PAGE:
Café Via Mare: Ultimate Filipino Comfort Food

Cafe Via Mare

Filipino

Bibingka, Puto Bumbong, Pancit Luglog, Dinuguan, Guinomis, Crispy Adobo Flakes and Arroz Caldo

One thing challenging about city life is finding a restaurant that serves old-fashioned home cooking. When you find one, treat it like a gold mine especially if just like me the only thing you can cook is anything fried or the only thing you can be proud of is that you can cook rice with a rice cooker quite well. I am not sure if that is even counted. So I consider myself very lucky to have found a real food treasure in Café Via Mare. I think you cannot get any more classic than the over thirty years of serving ultimate Filipino comfort food to millions both locals and tourists.





The three things I look for in everyday food are excellent taste, quality ingredients and more importantly, reasonable prices. All three are present in the different dishes of Café Via Mare. Most notable restaurants are expectedly filled up during lunch and dinner, but Via Mare also prides itself by also being known as the go-to restaurant for merienda. Who can say no to a plate of Bibingka (P115 with Laguna Cheese and salted duck egg; P138 with Laguna Cheese and queso de bola) or Pancit Luglog (P195)? If you are not so hungry, then maybe one serving of Palitaw (P45) will do? Maybe not, because it is so addicting you’d always want more.


Palitaw


You can swing by Via Mare for breakfast, or as mentioned, an afternoon snack or quick dinner. And for those times you want to stay in and enjoy your meal at the comfort of your home, you can always get food for take-out. The main point is each time, you leave the place happy. Now you might think they’d stop at just serving the usual -- after all, patrons keep coming back -- but instead, they came up with some more new dishes to love.



I think that the new bunch of Via Mare rice specialties is inspired by Filipinos' love for rice. Some restaurants capitalize on this, and they are doing very well. Via Mare’s version of Tuyo Fried Rice (P135) is alright, but that is coming from someone who is not a big fan of tuyo. My main comment is that there was too much tuyo in that big bowl, so if you are a tuyo fanatic then by all means include this in your must try.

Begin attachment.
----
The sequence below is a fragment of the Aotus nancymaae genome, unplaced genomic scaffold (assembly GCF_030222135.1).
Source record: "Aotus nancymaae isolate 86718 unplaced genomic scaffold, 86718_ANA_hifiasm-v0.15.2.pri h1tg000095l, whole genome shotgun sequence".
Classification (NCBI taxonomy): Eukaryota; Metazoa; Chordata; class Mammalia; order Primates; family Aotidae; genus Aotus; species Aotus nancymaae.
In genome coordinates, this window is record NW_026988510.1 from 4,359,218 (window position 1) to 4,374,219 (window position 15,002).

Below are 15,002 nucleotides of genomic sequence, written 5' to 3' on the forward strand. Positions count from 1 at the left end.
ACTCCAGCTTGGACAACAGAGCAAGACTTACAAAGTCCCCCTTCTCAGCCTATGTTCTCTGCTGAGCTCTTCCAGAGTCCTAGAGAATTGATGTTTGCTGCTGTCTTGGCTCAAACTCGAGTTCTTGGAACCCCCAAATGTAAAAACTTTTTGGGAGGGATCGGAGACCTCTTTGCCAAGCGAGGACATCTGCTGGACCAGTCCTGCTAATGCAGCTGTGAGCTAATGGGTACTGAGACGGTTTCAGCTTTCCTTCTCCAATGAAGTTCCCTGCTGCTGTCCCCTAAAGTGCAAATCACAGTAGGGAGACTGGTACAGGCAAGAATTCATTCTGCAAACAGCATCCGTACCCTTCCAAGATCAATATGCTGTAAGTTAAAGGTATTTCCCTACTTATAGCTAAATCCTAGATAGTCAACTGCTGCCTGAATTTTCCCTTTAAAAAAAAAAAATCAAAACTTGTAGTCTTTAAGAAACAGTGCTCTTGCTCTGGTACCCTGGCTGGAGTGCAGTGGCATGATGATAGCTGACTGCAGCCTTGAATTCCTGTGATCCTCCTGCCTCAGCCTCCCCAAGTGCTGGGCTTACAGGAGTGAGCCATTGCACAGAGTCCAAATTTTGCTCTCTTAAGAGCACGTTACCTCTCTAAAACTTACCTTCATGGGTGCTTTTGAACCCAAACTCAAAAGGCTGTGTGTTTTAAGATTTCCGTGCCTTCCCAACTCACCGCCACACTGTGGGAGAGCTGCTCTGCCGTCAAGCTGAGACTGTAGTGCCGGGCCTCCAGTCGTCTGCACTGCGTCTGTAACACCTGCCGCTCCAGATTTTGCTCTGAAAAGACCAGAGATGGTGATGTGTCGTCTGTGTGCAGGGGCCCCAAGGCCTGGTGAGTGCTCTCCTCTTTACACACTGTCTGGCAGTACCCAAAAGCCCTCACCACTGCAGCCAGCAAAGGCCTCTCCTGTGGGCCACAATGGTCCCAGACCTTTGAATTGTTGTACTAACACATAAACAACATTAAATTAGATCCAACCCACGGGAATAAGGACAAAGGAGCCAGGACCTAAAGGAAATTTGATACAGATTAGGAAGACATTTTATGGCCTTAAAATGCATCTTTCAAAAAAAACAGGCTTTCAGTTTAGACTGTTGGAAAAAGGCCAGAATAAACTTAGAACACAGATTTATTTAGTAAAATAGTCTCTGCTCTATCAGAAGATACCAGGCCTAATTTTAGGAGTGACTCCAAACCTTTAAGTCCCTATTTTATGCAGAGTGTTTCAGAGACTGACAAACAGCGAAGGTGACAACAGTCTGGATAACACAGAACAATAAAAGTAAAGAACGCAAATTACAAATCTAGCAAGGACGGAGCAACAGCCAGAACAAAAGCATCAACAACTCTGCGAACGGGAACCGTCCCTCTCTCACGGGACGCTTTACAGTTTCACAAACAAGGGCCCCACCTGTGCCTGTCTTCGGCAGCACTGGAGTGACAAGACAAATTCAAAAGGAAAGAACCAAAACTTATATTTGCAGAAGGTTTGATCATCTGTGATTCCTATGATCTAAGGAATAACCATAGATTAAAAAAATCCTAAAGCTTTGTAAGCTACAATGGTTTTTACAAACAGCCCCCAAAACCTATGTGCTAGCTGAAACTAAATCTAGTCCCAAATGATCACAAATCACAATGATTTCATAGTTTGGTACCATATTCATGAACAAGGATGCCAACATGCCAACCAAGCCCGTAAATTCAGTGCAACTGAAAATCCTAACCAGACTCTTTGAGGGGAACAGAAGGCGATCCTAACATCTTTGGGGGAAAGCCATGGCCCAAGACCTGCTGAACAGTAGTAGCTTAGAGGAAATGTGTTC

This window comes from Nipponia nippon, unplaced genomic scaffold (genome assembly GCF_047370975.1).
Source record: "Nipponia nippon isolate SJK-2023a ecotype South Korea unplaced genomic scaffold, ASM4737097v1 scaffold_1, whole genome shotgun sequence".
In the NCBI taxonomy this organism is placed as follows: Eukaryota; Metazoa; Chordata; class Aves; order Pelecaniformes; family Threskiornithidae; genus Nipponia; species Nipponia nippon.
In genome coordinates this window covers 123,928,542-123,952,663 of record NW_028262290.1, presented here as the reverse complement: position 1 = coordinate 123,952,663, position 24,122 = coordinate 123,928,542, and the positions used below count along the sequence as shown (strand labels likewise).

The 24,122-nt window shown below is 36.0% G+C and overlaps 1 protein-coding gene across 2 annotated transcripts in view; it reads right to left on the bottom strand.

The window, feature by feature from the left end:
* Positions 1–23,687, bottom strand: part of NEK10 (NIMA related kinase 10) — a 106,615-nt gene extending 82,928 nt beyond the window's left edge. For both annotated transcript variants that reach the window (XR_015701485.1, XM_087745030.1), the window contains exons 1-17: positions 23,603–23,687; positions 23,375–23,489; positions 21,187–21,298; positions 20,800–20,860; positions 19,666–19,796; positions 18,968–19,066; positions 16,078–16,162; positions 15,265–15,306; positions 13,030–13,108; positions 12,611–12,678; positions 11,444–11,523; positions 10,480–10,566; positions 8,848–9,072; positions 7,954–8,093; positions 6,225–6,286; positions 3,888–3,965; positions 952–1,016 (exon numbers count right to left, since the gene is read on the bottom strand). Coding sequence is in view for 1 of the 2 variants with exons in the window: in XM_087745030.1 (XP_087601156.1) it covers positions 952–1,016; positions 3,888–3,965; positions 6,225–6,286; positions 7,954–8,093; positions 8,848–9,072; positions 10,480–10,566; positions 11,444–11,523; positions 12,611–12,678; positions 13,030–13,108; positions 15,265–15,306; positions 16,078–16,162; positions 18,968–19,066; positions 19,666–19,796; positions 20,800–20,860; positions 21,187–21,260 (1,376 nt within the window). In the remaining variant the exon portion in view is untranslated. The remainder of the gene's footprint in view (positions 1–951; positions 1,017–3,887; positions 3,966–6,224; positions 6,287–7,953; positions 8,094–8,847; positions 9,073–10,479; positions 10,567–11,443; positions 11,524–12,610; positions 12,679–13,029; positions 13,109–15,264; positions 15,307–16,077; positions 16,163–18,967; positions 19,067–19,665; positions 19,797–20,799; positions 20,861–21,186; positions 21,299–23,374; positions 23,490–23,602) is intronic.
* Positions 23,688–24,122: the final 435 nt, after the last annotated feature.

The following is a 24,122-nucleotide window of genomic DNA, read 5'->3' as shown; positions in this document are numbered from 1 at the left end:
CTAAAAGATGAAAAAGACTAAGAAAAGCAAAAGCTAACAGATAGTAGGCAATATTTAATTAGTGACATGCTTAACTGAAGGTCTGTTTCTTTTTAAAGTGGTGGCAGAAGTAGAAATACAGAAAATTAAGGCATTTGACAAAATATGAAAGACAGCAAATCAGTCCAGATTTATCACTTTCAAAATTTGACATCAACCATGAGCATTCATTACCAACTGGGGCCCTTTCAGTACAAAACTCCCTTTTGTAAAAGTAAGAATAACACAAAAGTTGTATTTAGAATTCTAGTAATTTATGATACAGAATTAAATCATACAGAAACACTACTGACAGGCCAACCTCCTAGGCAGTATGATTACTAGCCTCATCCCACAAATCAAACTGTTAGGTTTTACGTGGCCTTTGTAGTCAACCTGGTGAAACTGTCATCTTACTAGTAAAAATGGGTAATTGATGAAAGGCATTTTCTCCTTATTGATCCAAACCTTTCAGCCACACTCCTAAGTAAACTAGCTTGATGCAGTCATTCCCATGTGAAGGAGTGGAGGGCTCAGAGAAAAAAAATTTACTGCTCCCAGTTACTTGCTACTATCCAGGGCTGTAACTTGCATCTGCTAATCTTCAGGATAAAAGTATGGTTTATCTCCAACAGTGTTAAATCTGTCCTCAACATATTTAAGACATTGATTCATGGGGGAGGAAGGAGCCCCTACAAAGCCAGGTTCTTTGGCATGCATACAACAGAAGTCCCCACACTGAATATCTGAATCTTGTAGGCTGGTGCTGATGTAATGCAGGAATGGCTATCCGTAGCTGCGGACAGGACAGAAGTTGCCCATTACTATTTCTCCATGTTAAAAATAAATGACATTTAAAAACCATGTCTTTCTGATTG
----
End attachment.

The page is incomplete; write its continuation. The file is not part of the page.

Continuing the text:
Tuyo Fried Rice


The more provincial the taste or the closer the dish tastes like to what my parents and grandparents back home would put together, then the more I like it. That is why even if it is not as authentic as I want it to be, the big bowl of Laswa (P190) consisting of squash, beans, okra, eggplant and leafy green vegetables thrown in with shrimps and clams in earthy vegetable broth is heaven for me. I can feel the care from home in every sip of the soup and in every piece of seafood.


Laswa


And because I like pairing soup with 'dry' dishes, I ordered the Pinalutong na Tilapia (P270). Again, this is such a treat for me, tilapia being one of my favorite fishes. It is deep-fried to a golden crisp just like the way I like it. It is also served with soy-calamansi dip and sisig sauce. The first one I am accustomed to while the second one is something I tried for the first time and worked to my liking.


Pinalutong na Tilapia




The biggest winner among the newbies is the Sun-dried Crispy Pata (P280). This take on a favorite - sun-dried beef sirloin, a tasty and delicious alternative to the traditional Filipino fare – is so much fun to eat. We had to stop ourselves from ordering more.


Sun-dried Crispy Pata




The thing about Café Via Mare is that when you are not in the restaurant, you crave for their specialties in your head, and when already in the restaurant you suddenly feel a fiesta vibe that you just let loose and allow the food take over you. And with all the nostalgic emotions the wonderful food brings with each bite, you always end up still wanting for more.

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